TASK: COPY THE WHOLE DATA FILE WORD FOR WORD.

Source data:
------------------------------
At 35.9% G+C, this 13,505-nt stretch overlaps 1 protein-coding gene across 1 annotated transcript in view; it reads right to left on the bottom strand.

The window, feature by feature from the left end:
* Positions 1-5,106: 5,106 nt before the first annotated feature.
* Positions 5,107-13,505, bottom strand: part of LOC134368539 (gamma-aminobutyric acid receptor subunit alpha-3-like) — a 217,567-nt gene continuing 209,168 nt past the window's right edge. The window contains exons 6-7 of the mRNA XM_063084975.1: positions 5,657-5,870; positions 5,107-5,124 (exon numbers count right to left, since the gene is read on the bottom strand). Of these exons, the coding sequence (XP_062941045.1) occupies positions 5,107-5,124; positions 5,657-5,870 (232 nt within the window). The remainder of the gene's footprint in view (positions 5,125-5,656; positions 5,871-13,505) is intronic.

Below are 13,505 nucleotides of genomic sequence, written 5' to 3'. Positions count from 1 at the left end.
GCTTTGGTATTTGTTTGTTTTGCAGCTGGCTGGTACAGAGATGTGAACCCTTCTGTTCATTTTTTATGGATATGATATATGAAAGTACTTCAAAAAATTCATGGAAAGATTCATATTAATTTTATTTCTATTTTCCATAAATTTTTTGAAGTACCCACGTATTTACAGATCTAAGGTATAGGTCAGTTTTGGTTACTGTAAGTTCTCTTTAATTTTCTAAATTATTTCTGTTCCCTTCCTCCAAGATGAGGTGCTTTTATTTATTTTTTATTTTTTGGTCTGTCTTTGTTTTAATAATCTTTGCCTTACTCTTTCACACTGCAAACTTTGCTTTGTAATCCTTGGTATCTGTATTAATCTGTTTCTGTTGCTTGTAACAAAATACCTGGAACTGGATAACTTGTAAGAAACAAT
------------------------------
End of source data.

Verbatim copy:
At 35.9% G+C, this 13,505-nt stretch overlaps 1 protein-coding gene across 1 annotated transcript in view; it reads right to left on the bottom strand.

The window, feature by feature from the left end:
* Positions 1-5,106: 5,106 nt before the first annotated feature.
* Positions 5,107-13,505, bottom strand: part of LOC134368539 (gamma-aminobutyric acid receptor subunit alpha-3-like) — a 217,567-nt gene continuing 209,168 nt past the window's right edge. The window contains exons 6-7 of the mRNA XM_063084975.1: positions 5,657-5,870; positions 5,107-5,124 (exon numbers count right to left, since the gene is read on the bottom strand). Of these exons, the coding sequence (XP_062941045.1) occupies positions 5,107-5,124; positions 5,657-5,870 (232 nt within the window). The remainder of the gene's footprint in view (positions 5,125-5,656; positions 5,871-13,505) is intronic.

Below are 13,505 nucleotides of genomic sequence, written 5' to 3'. Positions count from 1 at the left end.
GCTTTGGTATTTGTTTGTTTTGCAGCTGGCTGGTACAGAGATGTGAACCCTTCTGTTCATTTTTTATGGATATGATATATGAAAGTACTTCAAAAAATTCATGGAAAGATTCATATTAATTTTATTTCTATTTTCCATAAATTTTTTGAAGTACCCACGTATTTACAGATCTAAGGTATAGGTCAGTTTTGGTTACTGTAAGTTCTCTTTAATTTTCTAAATTATTTCTGTTCCCTTCCTCCAAGATGAGGTGCTTTTATTTATTTTTTATTTTTTGGTCTGTCTTTGTTTTAATAATCTTTGCCTTACTCTTTCACACTGCAAACTTTGCTTTGTAATCCTTGGTATCTGTATTAATCTGTTTCTGTTGCTTGTAACAAAATACCTGGAACTGGATAACTTGTAAGAAACAAT